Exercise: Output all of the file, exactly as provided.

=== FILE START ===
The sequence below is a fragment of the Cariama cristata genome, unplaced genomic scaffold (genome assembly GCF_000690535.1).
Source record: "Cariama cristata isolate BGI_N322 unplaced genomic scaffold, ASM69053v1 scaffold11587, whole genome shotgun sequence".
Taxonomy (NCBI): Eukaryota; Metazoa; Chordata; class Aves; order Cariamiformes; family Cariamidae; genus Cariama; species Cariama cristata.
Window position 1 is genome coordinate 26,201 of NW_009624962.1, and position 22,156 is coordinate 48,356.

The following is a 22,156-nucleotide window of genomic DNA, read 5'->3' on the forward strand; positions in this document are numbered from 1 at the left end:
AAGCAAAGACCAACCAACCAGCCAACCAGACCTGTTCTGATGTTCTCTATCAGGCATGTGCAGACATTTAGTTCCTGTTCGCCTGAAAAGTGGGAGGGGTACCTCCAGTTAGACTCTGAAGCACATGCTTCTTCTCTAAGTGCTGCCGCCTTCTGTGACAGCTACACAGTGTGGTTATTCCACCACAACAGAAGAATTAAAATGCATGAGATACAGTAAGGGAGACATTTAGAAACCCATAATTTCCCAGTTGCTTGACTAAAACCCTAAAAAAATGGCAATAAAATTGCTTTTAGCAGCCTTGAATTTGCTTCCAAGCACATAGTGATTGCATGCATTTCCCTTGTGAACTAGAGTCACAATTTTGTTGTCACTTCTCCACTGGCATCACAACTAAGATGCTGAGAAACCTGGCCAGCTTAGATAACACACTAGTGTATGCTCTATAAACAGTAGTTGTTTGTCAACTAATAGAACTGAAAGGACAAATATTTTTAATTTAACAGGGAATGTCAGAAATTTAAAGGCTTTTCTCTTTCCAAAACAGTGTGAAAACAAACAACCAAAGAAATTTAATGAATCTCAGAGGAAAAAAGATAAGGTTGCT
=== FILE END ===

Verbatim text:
The sequence below is a fragment of the Cariama cristata genome, unplaced genomic scaffold (genome assembly GCF_000690535.1).
Source record: "Cariama cristata isolate BGI_N322 unplaced genomic scaffold, ASM69053v1 scaffold11587, whole genome shotgun sequence".
Taxonomy (NCBI): Eukaryota; Metazoa; Chordata; class Aves; order Cariamiformes; family Cariamidae; genus Cariama; species Cariama cristata.
Window position 1 is genome coordinate 26,201 of NW_009624962.1, and position 22,156 is coordinate 48,356.

The following is a 22,156-nucleotide window of genomic DNA, read 5'->3' on the forward strand; positions in this document are numbered from 1 at the left end:
AAGCAAAGACCAACCAACCAGCCAACCAGACCTGTTCTGATGTTCTCTATCAGGCATGTGCAGACATTTAGTTCCTGTTCGCCTGAAAAGTGGGAGGGGTACCTCCAGTTAGACTCTGAAGCACATGCTTCTTCTCTAAGTGCTGCCGCCTTCTGTGACAGCTACACAGTGTGGTTATTCCACCACAACAGAAGAATTAAAATGCATGAGATACAGTAAGGGAGACATTTAGAAACCCATAATTTCCCAGTTGCTTGACTAAAACCCTAAAAAAATGGCAATAAAATTGCTTTTAGCAGCCTTGAATTTGCTTCCAAGCACATAGTGATTGCATGCATTTCCCTTGTGAACTAGAGTCACAATTTTGTTGTCACTTCTCCACTGGCATCACAACTAAGATGCTGAGAAACCTGGCCAGCTTAGATAACACACTAGTGTATGCTCTATAAACAGTAGTTGTTTGTCAACTAATAGAACTGAAAGGACAAATATTTTTAATTTAACAGGGAATGTCAGAAATTTAAAGGCTTTTCTCTTTCCAAAACAGTGTGAAAACAAACAACCAAAGAAATTTAATGAATCTCAGAGGAAAAAAGATAAGGTTGCT